On the right side of the speaker is the main power button. When I unpacked the speaker it didn't want to turn on by any means. I had to attach it to mains first, to get it come to life. There seems to be a similar protective circuit inside like on many similar Bose-speakers which deactivates the internal battery after a particular time of non-usage. As soon as I attached it to mains the speaker woke up and everything lit up. I was welcomed by some cheesy harp-melody playing. Another short melody will be played when the speaker has successfully connected through Bluetooth.

Usually you have to keep the power button pressed for about 2 seconds to turn the speaker on, at the same time the battery indicator above will light up to indicate how much charge is left. The T7 has 5 dedicated LEDs symbolizing the charging level. When the speaker is attached to mains and charging, they will light up one after the other, until all are LEDs are lit to symbolize a full charge. Charging seemed pretty quick, but the speaker had some residual charge as the charing procedure already started with the 4th LED flashing.

When in battery mode the LEDs will go out after some seconds, but you can always press the power button shortly to check how much charge is left. To turn the speaker off completely you have to hold the power button again for about 2 seconds. On top you find the volume-buttons, the Bluetooth-button and the track-control button. This acts for starting and stopping music when pressed once, double press will take you to the next track, tripple press skips backwards.
Volume control is mirrored between streaming device and speaker (at least on iOS devices). The T7 has 32 dedicated volume steps, and they are fine enough at lower settings to allow a sensitive volume control without too rough jumps.

Bluetooth pairing seems a bit basic though. The speaker always tries to connect to the latest paired device but doesn't automatically want to connect to other already paried devices. When 2 different devices have gone through the pairing procedure the T7 can be paired with those simultaneously so that you can switch streaming from one to the other without any additional pairing needed. But after power-on the speaker will still only connect to one of those devices, even when both are present at the same time. You have to force a manual connection from the other device every time.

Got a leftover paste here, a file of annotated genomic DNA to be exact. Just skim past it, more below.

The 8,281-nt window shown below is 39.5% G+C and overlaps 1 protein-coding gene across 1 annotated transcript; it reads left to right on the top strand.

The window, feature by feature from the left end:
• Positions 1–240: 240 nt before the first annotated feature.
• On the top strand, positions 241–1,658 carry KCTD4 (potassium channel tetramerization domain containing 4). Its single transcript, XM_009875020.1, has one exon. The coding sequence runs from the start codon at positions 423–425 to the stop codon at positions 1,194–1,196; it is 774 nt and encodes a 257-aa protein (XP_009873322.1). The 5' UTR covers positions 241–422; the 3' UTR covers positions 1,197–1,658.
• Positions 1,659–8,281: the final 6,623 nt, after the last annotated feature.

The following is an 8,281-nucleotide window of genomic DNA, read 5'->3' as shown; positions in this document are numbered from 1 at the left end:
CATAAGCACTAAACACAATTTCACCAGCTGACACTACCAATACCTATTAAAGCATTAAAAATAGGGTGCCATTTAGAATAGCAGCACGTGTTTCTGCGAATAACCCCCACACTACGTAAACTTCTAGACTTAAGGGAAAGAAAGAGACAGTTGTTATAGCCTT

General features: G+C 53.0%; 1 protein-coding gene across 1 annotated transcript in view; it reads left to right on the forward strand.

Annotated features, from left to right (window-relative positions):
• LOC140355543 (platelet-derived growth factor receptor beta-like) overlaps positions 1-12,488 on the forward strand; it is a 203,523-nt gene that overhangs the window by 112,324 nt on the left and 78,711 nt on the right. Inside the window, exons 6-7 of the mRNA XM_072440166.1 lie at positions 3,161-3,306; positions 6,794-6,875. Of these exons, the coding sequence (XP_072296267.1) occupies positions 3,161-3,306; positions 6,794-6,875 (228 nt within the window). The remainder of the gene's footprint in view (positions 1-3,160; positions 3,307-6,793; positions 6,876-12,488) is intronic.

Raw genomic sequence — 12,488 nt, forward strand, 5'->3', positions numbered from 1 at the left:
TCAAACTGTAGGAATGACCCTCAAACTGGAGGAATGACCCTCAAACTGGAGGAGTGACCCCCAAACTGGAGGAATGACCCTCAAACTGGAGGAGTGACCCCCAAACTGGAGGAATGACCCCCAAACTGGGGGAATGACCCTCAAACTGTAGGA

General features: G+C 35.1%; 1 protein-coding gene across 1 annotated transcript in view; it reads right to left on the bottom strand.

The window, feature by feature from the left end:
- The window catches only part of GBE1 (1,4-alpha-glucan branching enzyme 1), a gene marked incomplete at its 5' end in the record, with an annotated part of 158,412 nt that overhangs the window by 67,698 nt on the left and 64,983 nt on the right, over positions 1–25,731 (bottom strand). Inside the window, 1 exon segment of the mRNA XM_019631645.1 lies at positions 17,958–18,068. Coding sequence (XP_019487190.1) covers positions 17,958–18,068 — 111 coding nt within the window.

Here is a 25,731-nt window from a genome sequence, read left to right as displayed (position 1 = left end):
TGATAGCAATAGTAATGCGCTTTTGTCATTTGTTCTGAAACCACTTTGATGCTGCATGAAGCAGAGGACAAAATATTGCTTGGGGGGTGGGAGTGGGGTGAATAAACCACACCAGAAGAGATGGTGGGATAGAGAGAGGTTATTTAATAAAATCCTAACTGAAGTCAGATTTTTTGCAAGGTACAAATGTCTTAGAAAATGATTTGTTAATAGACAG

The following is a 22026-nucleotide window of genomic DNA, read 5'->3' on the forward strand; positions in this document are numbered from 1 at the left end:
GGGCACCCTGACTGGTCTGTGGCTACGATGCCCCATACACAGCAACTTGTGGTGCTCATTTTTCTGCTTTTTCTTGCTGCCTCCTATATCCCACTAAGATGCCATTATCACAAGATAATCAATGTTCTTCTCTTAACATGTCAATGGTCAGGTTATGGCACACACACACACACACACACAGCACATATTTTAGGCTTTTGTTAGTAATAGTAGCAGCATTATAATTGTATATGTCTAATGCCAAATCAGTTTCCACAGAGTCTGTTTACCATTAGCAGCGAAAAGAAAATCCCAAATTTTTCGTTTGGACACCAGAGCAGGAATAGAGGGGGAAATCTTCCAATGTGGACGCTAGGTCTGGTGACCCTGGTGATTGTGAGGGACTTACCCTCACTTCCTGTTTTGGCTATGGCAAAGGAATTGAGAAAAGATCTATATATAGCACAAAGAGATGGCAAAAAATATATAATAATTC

Basically that's all on features. There is no NFC, no charing of external devices, no speakerphone. But at least there is a hidden "Reboot" at the back in case the speaker might hang once or behave unexpectedly.

Because there is not that much else to say about the T7 anymore, let's directly jump over to the sonic qualities,... or better the lack of.
I must confess I was never a big admirer of B&W speakers. I cannot say much about their professional gear and their classic speakers like "Nautilus" etc. But all their digital consumer stuff sounded average to me. The Zeppelin, the Zepplin Micro etc, none of them really impressed me much and I wondered why so much fuss was being done about them. When the T7 was announced I had really big expectations and was eagerly reading every single press release and hands-on. But none of the "reviews" so far mentioned the sound with any words. I mean what kind of review is this, that doesn't deal with the most important fact, the sound quality of a speaker?